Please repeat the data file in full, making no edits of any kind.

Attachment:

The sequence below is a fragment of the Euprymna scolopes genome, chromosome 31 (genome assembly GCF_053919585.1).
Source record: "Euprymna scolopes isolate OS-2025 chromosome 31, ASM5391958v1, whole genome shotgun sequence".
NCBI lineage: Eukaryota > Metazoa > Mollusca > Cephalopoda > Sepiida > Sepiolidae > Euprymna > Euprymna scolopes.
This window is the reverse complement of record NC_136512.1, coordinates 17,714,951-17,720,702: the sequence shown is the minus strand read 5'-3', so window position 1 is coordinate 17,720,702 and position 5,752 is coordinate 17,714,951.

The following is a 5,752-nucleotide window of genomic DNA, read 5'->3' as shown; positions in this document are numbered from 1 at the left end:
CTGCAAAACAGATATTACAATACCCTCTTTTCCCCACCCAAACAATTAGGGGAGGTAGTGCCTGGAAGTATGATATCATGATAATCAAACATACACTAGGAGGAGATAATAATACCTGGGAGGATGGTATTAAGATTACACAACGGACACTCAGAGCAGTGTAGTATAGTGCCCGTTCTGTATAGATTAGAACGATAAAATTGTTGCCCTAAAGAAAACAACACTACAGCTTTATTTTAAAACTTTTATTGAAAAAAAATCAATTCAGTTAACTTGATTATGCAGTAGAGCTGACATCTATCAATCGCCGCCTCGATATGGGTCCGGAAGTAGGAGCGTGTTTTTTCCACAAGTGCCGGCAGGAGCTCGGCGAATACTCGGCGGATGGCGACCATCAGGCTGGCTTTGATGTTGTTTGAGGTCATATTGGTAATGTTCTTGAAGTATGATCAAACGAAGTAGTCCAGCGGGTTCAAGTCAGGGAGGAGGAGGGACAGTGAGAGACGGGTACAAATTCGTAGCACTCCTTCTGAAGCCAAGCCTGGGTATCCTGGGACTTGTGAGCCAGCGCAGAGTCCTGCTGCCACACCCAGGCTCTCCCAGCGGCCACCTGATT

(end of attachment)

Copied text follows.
The sequence below is a fragment of the Euprymna scolopes genome, chromosome 31 (genome assembly GCF_053919585.1).
Source record: "Euprymna scolopes isolate OS-2025 chromosome 31, ASM5391958v1, whole genome shotgun sequence".
NCBI lineage: Eukaryota > Metazoa > Mollusca > Cephalopoda > Sepiida > Sepiolidae > Euprymna > Euprymna scolopes.
This window is the reverse complement of record NC_136512.1, coordinates 17,714,951-17,720,702: the sequence shown is the minus strand read 5'-3', so window position 1 is coordinate 17,720,702 and position 5,752 is coordinate 17,714,951.

The following is a 5,752-nucleotide window of genomic DNA, read 5'->3' as shown; positions in this document are numbered from 1 at the left end:
CTGCAAAACAGATATTACAATACCCTCTTTTCCCCACCCAAACAATTAGGGGAGGTAGTGCCTGGAAGTATGATATCATGATAATCAAACATACACTAGGAGGAGATAATAATACCTGGGAGGATGGTATTAAGATTACACAACGGACACTCAGAGCAGTGTAGTATAGTGCCCGTTCTGTATAGATTAGAACGATAAAATTGTTGCCCTAAAGAAAACAACACTACAGCTTTATTTTAAAACTTTTATTGAAAAAAAATCAATTCAGTTAACTTGATTATGCAGTAGAGCTGACATCTATCAATCGCCGCCTCGATATGGGTCCGGAAGTAGGAGCGTGTTTTTTCCACAAGTGCCGGCAGGAGCTCGGCGAATACTCGGCGGATGGCGACCATCAGGCTGGCTTTGATGTTGTTTGAGGTCATATTGGTAATGTTCTTGAAGTATGATCAAACGAAGTAGTCCAGCGGGTTCAAGTCAGGGAGGAGGAGGGACAGTGAGAGACGGGTACAAATTCGTAGCACTCCTTCTGAAGCCAAGCCTGGGTATCCTGGGACTTGTGAGCCAGCGCAGAGTCCTGCTGCCACACCCAGGCTCTCCCAGCGGCCACCTGATT